What's a good replacement for Pirastro Passione strings??

January 23, 2012 at 03:56 PM · I've got an old German violin strung with Pirastro Passione strings.

I think I will probably replace them soon, but am unsure what with. I have dominants with Pirastro Gold label E on my other violin which suit it very well, but don't suit this violin.

I would like to try Evahs but because they apparently don't last for long, I am rather reluctant. Maybe Obligatos or Infeld Red... I'm not sure.

Replies (31)

January 23, 2012 at 05:15 PM · Your post raises several questions, most of which your luthier is in a better position to answer than we are, because we cannot hear your violin with the Passiones. What do you like/hate about the Passiones? What kind of sound are you seeking? Would you prefer to stay with gut or switch to synthetics? You will often hear that Obligatos are the most comparable synthetic to Passiones or gut, which is probably generally true. However, different strings sound different on different instruments, so yours may be the exception to the generally accepted wisdom. Your post is likely to generate a large number of well-intentioned responses urging you to try a particular string that works for them or works generally. This will not gain you much insight; going to your luthier will. Good luck!

January 23, 2012 at 05:30 PM · I used to use Passiones and have (on my teachers suggestion) switched to Larsen Tsigane. They are amazingly stable and sound very good indeed on my instrument.

January 23, 2012 at 06:27 PM · I must say, Tom - although a luthier can hear an instrument, they can't always know how the instrument will be affected by certain strings - and they may have their own personal preferences, as well.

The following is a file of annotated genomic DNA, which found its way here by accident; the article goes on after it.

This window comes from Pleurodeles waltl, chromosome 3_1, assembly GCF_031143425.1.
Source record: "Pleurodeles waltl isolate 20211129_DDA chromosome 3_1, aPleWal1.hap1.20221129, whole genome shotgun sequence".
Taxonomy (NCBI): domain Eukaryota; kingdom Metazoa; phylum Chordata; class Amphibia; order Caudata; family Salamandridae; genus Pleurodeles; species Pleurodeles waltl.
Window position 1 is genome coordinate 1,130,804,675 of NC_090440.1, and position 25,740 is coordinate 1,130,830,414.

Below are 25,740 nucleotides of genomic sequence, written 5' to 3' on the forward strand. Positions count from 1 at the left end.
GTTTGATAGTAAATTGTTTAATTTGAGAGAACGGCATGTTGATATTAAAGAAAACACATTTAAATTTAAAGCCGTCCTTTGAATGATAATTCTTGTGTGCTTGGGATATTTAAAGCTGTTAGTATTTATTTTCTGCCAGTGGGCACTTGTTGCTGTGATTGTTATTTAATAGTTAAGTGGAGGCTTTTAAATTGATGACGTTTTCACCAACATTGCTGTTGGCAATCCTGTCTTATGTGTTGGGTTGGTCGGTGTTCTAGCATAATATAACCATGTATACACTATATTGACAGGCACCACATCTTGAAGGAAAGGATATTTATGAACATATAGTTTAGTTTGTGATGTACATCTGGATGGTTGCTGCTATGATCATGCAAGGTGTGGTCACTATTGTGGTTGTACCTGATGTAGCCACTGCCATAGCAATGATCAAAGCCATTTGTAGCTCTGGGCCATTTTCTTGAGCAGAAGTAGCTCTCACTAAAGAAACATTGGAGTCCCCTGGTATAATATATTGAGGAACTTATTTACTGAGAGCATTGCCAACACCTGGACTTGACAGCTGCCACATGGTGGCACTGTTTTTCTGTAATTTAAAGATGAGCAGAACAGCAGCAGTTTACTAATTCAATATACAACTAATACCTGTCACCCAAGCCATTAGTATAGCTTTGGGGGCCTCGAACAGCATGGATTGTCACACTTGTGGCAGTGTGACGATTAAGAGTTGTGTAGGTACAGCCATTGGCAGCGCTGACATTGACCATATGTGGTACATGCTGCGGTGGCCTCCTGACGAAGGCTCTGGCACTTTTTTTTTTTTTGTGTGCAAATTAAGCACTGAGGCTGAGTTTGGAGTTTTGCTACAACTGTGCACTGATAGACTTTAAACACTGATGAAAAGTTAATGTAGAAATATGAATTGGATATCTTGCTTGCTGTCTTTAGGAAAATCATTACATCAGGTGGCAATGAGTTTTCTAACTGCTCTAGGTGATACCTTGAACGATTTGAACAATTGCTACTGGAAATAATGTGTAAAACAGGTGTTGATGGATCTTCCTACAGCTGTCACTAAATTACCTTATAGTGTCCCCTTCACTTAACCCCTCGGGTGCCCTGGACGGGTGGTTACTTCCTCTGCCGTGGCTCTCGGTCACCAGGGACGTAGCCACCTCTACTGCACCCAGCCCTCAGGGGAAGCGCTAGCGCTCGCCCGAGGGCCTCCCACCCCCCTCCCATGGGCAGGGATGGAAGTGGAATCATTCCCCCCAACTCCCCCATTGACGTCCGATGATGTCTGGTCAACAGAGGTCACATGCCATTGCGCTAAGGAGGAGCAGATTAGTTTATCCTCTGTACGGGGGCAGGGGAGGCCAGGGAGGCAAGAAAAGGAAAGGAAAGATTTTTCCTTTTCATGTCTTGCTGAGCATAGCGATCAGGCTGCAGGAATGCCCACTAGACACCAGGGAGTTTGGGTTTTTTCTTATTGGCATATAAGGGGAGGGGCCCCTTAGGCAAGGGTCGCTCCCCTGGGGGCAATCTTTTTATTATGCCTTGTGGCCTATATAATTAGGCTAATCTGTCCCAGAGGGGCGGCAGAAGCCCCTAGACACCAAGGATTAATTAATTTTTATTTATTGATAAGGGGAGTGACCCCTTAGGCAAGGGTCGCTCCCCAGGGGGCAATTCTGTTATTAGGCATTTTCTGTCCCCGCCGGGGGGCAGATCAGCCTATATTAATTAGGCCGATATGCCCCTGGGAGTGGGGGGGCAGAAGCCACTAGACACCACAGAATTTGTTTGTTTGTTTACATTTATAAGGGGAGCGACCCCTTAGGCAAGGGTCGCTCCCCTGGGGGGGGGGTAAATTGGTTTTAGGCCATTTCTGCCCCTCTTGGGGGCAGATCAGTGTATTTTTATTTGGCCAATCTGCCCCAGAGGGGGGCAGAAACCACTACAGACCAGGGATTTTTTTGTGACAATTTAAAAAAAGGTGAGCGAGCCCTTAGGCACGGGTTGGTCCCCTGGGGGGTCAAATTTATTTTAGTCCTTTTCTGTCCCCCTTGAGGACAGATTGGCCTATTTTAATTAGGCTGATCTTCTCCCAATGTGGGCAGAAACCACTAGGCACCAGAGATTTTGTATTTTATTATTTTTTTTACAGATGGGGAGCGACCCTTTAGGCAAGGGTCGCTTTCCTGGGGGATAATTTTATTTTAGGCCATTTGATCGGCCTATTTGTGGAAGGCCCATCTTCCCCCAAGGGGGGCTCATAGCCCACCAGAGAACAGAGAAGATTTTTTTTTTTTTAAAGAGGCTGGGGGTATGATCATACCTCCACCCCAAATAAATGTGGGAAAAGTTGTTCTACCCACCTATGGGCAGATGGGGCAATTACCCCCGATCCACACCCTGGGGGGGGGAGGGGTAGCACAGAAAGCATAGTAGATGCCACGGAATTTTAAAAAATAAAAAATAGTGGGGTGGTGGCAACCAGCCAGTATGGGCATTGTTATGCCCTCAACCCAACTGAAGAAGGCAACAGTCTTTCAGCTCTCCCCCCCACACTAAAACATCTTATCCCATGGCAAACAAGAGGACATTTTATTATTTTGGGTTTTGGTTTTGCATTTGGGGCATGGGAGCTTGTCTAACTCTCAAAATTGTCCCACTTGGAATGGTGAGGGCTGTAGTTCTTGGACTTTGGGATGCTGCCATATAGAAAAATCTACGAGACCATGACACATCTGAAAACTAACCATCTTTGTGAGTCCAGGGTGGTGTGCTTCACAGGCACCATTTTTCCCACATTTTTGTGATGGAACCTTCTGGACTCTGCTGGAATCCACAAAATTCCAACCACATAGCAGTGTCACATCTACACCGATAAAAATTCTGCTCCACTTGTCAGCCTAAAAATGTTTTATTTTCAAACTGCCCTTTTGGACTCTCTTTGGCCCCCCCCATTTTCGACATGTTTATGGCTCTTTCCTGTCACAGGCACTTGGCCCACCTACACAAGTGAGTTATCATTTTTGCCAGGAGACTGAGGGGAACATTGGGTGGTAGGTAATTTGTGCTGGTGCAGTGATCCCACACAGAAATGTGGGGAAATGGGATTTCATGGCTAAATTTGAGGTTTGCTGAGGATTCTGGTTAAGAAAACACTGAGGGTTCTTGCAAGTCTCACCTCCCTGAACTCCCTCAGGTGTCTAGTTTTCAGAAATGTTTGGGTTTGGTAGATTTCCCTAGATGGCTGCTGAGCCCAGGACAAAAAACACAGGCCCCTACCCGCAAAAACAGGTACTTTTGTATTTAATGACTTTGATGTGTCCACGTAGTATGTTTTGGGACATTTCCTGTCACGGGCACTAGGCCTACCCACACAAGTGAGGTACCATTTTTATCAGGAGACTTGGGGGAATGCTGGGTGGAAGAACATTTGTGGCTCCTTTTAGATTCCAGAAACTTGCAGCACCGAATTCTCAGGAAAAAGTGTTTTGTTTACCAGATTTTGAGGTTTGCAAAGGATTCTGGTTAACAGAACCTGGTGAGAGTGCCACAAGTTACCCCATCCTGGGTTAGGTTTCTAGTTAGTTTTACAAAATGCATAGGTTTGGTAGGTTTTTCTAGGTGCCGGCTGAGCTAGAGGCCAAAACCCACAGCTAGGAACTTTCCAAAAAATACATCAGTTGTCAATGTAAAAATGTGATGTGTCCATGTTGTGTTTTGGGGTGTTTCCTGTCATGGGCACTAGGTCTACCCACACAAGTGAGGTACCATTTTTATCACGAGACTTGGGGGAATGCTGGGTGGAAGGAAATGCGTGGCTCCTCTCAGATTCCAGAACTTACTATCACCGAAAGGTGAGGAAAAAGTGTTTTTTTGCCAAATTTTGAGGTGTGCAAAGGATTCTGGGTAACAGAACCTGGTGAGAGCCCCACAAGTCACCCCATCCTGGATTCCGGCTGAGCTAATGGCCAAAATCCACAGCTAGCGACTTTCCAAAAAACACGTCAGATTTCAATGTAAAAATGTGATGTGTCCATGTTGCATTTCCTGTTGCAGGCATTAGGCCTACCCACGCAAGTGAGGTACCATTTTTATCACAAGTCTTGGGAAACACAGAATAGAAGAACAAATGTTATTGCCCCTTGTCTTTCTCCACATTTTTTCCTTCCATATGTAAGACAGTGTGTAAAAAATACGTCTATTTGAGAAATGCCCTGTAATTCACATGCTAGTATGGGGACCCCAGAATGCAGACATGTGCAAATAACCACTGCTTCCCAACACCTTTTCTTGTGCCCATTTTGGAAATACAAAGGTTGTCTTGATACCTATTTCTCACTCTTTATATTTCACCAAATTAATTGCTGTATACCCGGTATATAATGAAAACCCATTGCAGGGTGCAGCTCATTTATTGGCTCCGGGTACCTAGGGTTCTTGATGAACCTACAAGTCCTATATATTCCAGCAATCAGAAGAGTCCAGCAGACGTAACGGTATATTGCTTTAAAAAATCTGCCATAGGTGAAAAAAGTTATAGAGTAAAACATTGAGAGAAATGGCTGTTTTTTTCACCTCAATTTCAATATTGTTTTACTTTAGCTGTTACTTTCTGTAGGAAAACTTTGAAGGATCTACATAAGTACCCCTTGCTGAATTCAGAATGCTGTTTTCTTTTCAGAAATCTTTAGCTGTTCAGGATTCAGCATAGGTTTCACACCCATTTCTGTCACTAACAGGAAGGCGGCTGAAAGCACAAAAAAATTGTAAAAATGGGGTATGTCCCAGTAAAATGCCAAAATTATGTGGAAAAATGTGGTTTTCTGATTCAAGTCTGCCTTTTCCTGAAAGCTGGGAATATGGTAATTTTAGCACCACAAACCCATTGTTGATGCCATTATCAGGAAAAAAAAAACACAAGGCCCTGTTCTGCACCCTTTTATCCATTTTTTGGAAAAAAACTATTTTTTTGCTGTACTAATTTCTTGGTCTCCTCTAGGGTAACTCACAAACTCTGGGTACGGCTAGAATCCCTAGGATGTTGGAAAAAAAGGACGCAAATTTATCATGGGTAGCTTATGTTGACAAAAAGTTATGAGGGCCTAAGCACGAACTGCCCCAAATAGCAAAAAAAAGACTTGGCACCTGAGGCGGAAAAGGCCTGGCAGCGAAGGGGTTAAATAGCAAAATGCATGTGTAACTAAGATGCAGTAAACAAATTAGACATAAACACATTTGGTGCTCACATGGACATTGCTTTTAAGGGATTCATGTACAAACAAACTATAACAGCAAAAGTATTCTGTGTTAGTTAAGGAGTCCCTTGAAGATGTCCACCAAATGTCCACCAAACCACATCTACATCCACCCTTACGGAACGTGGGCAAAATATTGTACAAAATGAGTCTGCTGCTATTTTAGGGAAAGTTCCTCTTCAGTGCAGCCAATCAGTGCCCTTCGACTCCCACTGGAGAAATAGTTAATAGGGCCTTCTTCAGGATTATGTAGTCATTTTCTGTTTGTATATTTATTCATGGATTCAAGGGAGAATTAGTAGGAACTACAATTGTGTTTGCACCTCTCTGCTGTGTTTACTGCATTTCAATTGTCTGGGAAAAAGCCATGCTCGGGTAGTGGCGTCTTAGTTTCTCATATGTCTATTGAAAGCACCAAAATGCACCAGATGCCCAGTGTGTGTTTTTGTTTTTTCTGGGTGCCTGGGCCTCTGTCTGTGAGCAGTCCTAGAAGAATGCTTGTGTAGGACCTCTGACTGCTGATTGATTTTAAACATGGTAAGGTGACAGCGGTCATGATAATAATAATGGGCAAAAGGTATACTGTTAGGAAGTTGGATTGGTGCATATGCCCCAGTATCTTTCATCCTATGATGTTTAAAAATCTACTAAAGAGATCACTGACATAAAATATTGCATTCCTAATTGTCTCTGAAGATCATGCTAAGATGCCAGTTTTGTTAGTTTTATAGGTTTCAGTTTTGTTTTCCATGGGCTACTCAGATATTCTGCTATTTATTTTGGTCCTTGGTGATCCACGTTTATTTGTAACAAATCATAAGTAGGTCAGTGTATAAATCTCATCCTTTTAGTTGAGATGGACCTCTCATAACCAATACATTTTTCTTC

Because of those limitations, I wonder if it may be worth it for some musicians to forgo getting a luthier's opinion on strings.

January 23, 2012 at 06:45 PM · I agree Andrew - the only real way is to try them out and see how they sound to your ear (and hopefully someone you trust). Of course it can be an expensive proposition ....

January 23, 2012 at 07:52 PM · Andrew/Elise - I did not mean to suggest that the luthier listening was infallible. You are correct that you have to try strings. However, the luthier who hears the strings you have is in a much better position to make an educated suggestion as to what strings might work than people who cannot hear the violin as currently strung. That's all I meant to say. Maybe I am wrong about that too, but my experience suggests not.

January 23, 2012 at 08:06 PM · I think its a very interesting question Tom. I mean intuition would assume that the luthier would be the expert on the setup for the violin. I'm sure that is true to some extent but perhaps luthiers, who spend most of their time making the instrument, are less experienced at selecting strings than pros - or maybe even dealers. I've found the best string advice right here! Not whats good on my violin specifically but, of the vast choices out there, what works well on someone's violin and hence is worth a look.

January 23, 2012 at 08:14 PM · Hanan, out of curiosity, why do you want to move away from the passione's?

January 23, 2012 at 08:26 PM · I'd recommend trying Vision Solo, which is what I switched to after coming away from Passiones. I have a collection of violins and in most cases have found these strings to work well with all of them, providing brilliance, character and stability.